Wednesday, December 19, 2012

Making sense of horror

My computer has been acting up. I've tried, unsuccessfully, to upload pictures three different days. Then I just gave up as I've been busy hugging my kids and trying to process the elementary school shooting in Connecticut. I found myself crying. A lot. I cry as much as the average girl, but I could hardly talk to friends without bubbling over with emotion. Kissing and praying over my kids as they slept, like I do every night, became a sob fest. I have tried to shield my kids from the media...I'm unable to process these killings, how could I possibly expect them to make sense of it? I saw an article floating around the facebook world..."I know what 6 looks like", and I avoided it. I was too emotional. Then, last night a friend emailed me the article, so I read it. This Mama hit the nail on the head. I am just heart broken over this incident, and seeing my kids, especially my 6 year old first grader, makes me realize much more fully what these parents have lost. I know that every single day I am to thank the Lord for loaning my kids to me for another day...that they aren't mine, but His. And that is good. And comforting. But at the same time, it's terrifying and uncontrollable. Grab a kleenex (and I have no idea where this originated to give here it is...from the internet, somewhere.).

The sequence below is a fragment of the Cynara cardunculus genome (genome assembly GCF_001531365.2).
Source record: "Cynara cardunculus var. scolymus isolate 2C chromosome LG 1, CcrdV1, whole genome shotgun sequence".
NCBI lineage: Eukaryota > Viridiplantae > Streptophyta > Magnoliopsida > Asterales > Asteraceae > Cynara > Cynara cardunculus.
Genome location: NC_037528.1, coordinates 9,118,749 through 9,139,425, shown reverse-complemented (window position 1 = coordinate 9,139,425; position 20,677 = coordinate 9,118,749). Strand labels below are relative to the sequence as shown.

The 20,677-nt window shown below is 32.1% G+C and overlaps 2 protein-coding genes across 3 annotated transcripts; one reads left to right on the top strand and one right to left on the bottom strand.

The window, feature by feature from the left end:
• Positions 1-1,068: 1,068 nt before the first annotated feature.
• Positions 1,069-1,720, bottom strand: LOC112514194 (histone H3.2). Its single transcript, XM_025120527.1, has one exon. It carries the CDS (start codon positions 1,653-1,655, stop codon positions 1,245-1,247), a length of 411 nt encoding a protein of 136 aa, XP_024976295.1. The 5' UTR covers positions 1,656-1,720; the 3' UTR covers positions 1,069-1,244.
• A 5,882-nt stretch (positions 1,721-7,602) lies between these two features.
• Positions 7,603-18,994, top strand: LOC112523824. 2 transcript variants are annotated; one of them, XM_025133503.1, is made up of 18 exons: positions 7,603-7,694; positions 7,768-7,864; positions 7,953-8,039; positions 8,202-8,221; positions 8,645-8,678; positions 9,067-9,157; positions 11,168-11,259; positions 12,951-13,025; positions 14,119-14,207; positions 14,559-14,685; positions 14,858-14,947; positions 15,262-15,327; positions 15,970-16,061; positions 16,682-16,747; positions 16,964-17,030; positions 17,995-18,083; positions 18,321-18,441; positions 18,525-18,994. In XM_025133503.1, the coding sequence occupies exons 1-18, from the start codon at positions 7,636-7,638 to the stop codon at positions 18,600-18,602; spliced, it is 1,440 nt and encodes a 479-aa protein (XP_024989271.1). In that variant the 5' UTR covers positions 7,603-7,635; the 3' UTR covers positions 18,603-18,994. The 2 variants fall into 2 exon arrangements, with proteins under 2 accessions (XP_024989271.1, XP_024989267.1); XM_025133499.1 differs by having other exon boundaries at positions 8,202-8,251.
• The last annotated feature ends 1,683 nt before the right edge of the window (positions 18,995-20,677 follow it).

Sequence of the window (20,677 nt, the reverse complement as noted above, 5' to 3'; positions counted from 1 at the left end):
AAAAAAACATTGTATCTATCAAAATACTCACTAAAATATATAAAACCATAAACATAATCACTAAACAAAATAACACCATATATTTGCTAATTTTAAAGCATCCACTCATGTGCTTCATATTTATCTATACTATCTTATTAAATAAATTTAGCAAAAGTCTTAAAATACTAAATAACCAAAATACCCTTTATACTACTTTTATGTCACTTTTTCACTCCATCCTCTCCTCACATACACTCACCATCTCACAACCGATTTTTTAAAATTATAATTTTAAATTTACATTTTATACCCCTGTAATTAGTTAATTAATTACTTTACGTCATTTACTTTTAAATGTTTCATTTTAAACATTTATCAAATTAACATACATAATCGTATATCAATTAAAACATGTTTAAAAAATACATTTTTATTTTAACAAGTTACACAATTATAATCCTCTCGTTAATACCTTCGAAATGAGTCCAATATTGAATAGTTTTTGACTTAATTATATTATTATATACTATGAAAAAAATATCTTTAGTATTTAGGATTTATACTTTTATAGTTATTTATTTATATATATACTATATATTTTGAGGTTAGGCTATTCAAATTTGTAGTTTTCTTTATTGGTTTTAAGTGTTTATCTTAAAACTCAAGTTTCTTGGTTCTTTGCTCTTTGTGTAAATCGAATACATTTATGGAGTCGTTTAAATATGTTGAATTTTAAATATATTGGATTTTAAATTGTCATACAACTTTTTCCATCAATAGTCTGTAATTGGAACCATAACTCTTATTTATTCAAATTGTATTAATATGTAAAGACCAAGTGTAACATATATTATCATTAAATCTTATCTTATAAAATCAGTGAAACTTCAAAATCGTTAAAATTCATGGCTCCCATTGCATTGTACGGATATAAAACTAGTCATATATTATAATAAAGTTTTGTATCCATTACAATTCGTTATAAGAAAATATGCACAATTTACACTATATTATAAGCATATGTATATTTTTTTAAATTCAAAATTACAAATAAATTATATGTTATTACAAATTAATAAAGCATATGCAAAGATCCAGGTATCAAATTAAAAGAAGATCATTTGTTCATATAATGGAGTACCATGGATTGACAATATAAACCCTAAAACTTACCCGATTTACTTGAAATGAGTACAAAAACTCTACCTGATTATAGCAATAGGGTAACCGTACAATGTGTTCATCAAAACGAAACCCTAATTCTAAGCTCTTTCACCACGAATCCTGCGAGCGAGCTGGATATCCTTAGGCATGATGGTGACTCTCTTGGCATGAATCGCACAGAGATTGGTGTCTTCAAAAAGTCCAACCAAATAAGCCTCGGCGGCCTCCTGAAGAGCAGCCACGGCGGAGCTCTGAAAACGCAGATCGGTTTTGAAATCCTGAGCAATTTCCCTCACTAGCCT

I am not really a major cryer. I mean, don’t get me wrong, I cry–when it’s appropriate to do so. Funerals. The occasional wedding if it’s particularly beautiful or meaningful. Schindler’s List. Things that normal people cry at. I am definitely not an over-cryer. I don’t cry at commercials or cheesy Hallmark movies or at the drop of a hat. And, when I do cry, there’s usually a beginning and an end. I cry. I get it out. I stop. Normal crying.

However, since I first started to understand the magnitude of what happened at Sandy Hook Elementary School on Friday morning, I have cried a lot. I cried when I heard the terrible news. I cried when I went to pick my son up early from school. I cried when I told my husband what had happened. I cried when I talked to my girlfriends about it. I cried at church when we prayed for each victim by name. Off and on for going on three days now, I have cried. And this is despite going out of my way to not watch anything about it on TV or read too much about it online. I’m actively trying to avoid it, but I still find myself crying more than usual.